Active Constraints Technologies for Ill-defined or Volatile Environments
The ACTIVE project exploits ICT and other engineering methods and technologies for the design and development of an integrated redundant robotic platform for neurosurgery. A light and agile redundant robotic cell with 20 degrees-of-freedom (DoFs) and an advanced processing unit for pre- and intra-operative control will operate both autonomously and cooperatively with surgical staff on the brain, a loosely structured environment.
As the patient will not be considered rigidly fixed to the operating table and/or to the robot, the system will push the boundaries of the state of the art in the fields of robotics and control for the accuracy and bandwidth required by the challenging and complex surgical scenario.
Two cooperating robots will interact with the brain that will deform for the tool contact, blood pressure, breathing and deliquoration. Human factors are considered by allowing easy interaction with the users through a novel haptic interface for tele-manipulation and by a collaborative control mode ("hands-on"). Force and video feedback signals will be provided to surgeons. Active constraints will limit and direct tool tip position, force and speed preventing damage to eloquent areas, defined on realistic tissue models updated on-the-field through sensors information. The active constraints will be updated (displaced) in real time in response to the feedback from tool-tissue interactions and any additional constraints arising from a complex shared workspace. The overarching control architecture of ACTIVE will negotiate the requirements and references of the two slave robots.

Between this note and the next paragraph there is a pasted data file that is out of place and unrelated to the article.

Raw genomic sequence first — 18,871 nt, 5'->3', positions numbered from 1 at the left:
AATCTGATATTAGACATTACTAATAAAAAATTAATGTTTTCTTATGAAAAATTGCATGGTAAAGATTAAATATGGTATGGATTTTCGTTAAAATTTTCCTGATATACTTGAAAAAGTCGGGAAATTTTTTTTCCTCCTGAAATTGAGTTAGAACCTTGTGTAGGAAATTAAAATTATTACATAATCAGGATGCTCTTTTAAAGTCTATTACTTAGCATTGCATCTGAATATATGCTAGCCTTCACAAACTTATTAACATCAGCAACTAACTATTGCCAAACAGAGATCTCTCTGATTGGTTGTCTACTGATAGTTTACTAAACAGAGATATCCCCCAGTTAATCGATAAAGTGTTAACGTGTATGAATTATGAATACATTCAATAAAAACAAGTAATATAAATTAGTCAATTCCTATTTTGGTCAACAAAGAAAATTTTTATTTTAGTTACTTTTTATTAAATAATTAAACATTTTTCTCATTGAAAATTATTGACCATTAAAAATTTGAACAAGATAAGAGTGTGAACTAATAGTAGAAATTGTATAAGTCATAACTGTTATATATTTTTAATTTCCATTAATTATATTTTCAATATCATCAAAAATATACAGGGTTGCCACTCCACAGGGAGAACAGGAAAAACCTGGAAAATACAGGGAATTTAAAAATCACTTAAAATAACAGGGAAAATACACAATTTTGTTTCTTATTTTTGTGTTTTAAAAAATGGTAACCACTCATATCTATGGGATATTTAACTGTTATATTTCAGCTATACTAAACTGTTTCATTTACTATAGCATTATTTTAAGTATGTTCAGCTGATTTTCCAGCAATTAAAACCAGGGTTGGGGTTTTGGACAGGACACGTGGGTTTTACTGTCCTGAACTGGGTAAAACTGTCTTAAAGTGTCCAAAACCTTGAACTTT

The operative room represents the epitome of a dynamic and unstructured volatile environment, crowded with people and instruments. The workspace will thus be monitored by environmental cameras, and machine learning techniques will be used for the safe workspace sharing. Decisions about collision avoidance and downgrading to a safe state will be taken autonomously, the movement of the head of the patient will be filtered by a bespoke active head frame, while fast and unpredictable patient motion will be compensated by a real-time cooperative control system. Cognitive skills will help to identify the target location in the brain and constrain robotic motions by means of on-field observations.
Project budget: 7.617.326 EUR
Duration: 01/04/2011 – 31/03/2015